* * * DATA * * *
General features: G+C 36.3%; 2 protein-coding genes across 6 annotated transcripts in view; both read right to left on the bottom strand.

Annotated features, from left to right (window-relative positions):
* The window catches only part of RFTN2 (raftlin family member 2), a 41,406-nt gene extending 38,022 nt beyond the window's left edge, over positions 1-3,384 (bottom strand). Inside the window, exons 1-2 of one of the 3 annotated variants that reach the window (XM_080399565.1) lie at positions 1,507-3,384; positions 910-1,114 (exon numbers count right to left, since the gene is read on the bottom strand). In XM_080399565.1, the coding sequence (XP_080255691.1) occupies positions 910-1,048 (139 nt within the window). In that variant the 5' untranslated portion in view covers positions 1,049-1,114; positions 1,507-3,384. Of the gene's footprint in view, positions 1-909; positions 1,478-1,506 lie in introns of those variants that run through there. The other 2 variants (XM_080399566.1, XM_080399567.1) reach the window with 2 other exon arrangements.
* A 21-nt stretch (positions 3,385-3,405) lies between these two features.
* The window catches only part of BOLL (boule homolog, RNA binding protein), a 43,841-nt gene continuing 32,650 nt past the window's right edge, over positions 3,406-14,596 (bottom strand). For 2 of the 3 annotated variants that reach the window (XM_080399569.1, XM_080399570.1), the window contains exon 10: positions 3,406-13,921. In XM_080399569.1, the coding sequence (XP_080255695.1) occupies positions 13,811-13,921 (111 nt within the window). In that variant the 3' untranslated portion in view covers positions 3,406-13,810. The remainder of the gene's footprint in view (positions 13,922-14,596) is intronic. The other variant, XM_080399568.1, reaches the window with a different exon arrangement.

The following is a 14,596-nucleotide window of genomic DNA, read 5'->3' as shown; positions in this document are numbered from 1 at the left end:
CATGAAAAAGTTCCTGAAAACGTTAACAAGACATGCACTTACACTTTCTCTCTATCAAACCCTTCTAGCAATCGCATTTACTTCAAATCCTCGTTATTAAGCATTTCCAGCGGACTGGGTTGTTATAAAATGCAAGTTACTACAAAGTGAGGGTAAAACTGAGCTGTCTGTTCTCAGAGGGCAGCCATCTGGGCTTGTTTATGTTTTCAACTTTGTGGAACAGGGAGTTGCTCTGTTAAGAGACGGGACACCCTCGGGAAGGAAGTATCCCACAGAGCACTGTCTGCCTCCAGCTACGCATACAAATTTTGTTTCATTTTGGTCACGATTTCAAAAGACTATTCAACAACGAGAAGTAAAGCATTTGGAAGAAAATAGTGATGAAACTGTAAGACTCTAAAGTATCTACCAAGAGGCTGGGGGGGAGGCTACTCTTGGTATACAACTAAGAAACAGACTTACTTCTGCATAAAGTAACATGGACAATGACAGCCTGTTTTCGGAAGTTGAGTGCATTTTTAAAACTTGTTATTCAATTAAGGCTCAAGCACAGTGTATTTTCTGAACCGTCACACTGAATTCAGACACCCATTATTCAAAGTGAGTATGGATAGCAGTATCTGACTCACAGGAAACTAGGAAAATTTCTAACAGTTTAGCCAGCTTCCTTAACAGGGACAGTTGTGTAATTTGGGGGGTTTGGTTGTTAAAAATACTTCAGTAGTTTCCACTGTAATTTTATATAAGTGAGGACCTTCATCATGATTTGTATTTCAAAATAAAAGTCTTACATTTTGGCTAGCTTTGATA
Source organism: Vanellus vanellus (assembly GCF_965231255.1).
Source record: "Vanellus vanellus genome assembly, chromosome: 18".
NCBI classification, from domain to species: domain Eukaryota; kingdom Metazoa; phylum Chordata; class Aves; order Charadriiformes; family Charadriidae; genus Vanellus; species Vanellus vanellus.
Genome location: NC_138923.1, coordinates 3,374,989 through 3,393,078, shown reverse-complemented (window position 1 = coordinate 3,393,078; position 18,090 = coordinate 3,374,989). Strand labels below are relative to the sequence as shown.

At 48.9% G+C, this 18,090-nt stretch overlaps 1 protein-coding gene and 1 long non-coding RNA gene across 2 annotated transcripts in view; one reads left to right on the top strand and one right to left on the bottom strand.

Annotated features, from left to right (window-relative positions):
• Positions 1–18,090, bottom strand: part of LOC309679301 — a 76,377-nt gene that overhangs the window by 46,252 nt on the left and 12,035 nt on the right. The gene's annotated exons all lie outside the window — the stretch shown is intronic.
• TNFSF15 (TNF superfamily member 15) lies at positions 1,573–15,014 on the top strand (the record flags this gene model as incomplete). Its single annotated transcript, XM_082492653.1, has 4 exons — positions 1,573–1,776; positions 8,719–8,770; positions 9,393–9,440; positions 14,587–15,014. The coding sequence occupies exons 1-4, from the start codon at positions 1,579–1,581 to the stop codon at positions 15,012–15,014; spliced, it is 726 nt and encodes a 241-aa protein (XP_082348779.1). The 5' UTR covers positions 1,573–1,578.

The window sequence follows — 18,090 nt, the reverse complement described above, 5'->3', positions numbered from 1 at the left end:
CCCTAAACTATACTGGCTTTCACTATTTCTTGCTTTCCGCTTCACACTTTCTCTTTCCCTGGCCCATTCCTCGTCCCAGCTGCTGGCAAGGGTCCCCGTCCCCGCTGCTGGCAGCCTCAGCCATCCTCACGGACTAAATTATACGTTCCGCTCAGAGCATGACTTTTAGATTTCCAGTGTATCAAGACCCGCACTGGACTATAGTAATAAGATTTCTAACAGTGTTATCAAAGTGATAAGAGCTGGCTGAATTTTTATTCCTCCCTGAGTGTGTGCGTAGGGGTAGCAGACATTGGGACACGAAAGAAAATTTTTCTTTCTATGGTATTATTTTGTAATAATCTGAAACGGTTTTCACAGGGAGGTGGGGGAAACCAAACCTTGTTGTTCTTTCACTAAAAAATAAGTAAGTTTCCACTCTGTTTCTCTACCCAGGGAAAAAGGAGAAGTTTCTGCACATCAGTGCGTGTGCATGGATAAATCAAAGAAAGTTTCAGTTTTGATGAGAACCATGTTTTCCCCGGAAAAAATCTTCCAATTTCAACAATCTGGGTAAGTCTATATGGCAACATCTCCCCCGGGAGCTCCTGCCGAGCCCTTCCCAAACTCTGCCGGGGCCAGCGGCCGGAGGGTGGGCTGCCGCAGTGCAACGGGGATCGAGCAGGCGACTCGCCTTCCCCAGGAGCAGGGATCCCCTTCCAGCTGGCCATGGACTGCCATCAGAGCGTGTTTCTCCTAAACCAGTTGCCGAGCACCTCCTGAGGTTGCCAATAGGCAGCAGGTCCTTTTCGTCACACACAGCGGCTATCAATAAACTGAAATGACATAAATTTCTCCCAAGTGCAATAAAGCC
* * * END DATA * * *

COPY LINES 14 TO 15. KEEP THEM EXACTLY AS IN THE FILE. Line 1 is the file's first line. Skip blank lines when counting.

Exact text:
• Positions 1–18,090, bottom strand: part of LOC309679301 — a 76,377-nt gene that overhangs the window by 46,252 nt on the left and 12,035 nt on the right. The gene's annotated exons all lie outside the window — the stretch shown is intronic.
• TNFSF15 (TNF superfamily member 15) lies at positions 1,573–15,014 on the top strand (the record flags this gene model as incomplete). Its single annotated transcript, XM_082492653.1, has 4 exons — positions 1,573–1,776; positions 8,719–8,770; positions 9,393–9,440; positions 14,587–15,014. The coding sequence occupies exons 1-4, from the start codon at positions 1,579–1,581 to the stop codon at positions 15,012–15,014; spliced, it is 726 nt and encodes a 241-aa protein (XP_082348779.1). The 5' UTR covers positions 1,573–1,578.